Early years learning needs a sound foundation | University of Oxford
Child plays with building blocks
Child plays with building blocks
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Early years learning needs a sound foundation

New research by Oxford University for the Sutton Trust concludes that clear developmental benefits for the poorest children require good quality provision which is not yet available for all 92,000 two year-olds taking up nursery places in England.

Sandra Mathers, Kathy Sylva and Naomi Eisenstadt, from the University's Department of Education, conclude that current levels of quality may not be adequate to deliver an expansion of free nursery places as planned by the government. The government has announced that eligibility will extend from one-fifth to the poorest two-fifths of two-year-olds from September 2014. This will increase eligibility from 130,000 to 260,000 children a year.

The Sound Foundations report, published by the Sutton Trust, argues for improvements to the qualifications and training of early years workers, and other changes to boost the language and social development of poorer children.

The researchers estimate that more than 20,000 practitioners will need to complete additional qualifications to bring all childcare workers up to the standard required to provide good quality care (A-level equivalent). On current trends many of the early years workers needed to expand provision are likely to be childminders, who tend to be less well qualified than workers in nursery settings, says the report. There are currently no legal qualification standards for childminders, and four in 10 do not have a childcare qualification equivalent to A-levels. The researchers also suggest increases in pay to reflect new qualifications and to raise the status of early years workers.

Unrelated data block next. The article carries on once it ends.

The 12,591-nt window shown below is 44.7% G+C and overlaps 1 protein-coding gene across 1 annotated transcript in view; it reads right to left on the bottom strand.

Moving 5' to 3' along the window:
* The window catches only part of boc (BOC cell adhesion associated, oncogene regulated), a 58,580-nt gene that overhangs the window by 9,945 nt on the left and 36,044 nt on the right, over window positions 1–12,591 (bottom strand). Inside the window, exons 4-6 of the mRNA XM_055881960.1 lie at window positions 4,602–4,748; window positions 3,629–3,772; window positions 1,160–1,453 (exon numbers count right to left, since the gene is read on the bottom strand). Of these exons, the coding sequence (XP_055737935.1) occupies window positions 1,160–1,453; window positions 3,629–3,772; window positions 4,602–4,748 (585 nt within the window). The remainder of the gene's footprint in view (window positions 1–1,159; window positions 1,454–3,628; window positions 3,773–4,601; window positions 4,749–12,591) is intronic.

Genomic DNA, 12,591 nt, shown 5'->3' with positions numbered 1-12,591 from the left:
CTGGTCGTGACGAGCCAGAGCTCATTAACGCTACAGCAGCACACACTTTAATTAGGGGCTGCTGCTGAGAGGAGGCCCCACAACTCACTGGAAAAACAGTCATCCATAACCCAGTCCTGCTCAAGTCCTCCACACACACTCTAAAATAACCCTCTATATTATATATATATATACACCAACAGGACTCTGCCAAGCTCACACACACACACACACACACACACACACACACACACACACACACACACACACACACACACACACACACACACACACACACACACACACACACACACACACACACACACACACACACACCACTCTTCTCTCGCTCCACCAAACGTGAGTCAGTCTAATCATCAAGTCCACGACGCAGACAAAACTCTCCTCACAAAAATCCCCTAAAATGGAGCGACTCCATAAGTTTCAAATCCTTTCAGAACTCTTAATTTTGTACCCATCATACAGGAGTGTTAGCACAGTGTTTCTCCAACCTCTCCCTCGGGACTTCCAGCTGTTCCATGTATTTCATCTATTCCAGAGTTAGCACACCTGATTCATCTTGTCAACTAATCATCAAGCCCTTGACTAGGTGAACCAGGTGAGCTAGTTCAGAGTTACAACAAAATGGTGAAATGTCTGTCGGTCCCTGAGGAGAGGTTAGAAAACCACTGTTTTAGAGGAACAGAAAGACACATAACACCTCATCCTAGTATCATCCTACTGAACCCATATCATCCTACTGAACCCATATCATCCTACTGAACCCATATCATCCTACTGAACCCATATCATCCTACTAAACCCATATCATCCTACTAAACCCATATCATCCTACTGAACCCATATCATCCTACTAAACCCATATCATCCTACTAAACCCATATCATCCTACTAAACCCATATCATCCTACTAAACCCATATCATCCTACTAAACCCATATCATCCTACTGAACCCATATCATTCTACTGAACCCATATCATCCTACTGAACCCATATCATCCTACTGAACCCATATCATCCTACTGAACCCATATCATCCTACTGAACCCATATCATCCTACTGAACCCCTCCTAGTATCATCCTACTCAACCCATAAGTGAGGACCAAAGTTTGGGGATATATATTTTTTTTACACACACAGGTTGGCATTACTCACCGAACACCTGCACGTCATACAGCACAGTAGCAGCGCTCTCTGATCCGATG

The research draws on international evidence that demonstrates the importance of the right environments for young children in which to develop their bodies, brains and their understanding of the world around them during the first three years of life. During these early years, babies and young children experience phenomenal growth in brain development, and in their understanding of themselves and the world around them, say the researchers.

The report sees the plan for free early education places for disadvantaged two-year-olds as 'one of the most ambitious government initiatives in recent years, and one which is based on sound research evidence demonstrating the benefits of early years provision for children from less well-off families'.

However, the researchers conclude that much current provision is not yet good enough for the poorest fifth of children. It argues that 'delaying the roll-out would enable current good quality provision to focus on catering for the most deprived 20% of two-year-olds, whilst allowing the time and funding to ensure that sufficient good quality provision is available to meet the needs of the 40% before this is offered as a legal entitlement.'

Kathy Sylva, Professor of Educational Psychology at Oxford University, said: 'Our report demonstrates how important it is to get early years care right. Research shows that good quality childcare can reduce behavioural problems and increase language skills among disadvantaged toddlers. However, there is strong evidence that if the childcare is of poor quality there is no real benefit. We know that qualifications for childcare workers are important for quality therefore the government should first invest in raising standards before expanding the number of free places available to two-year-olds.'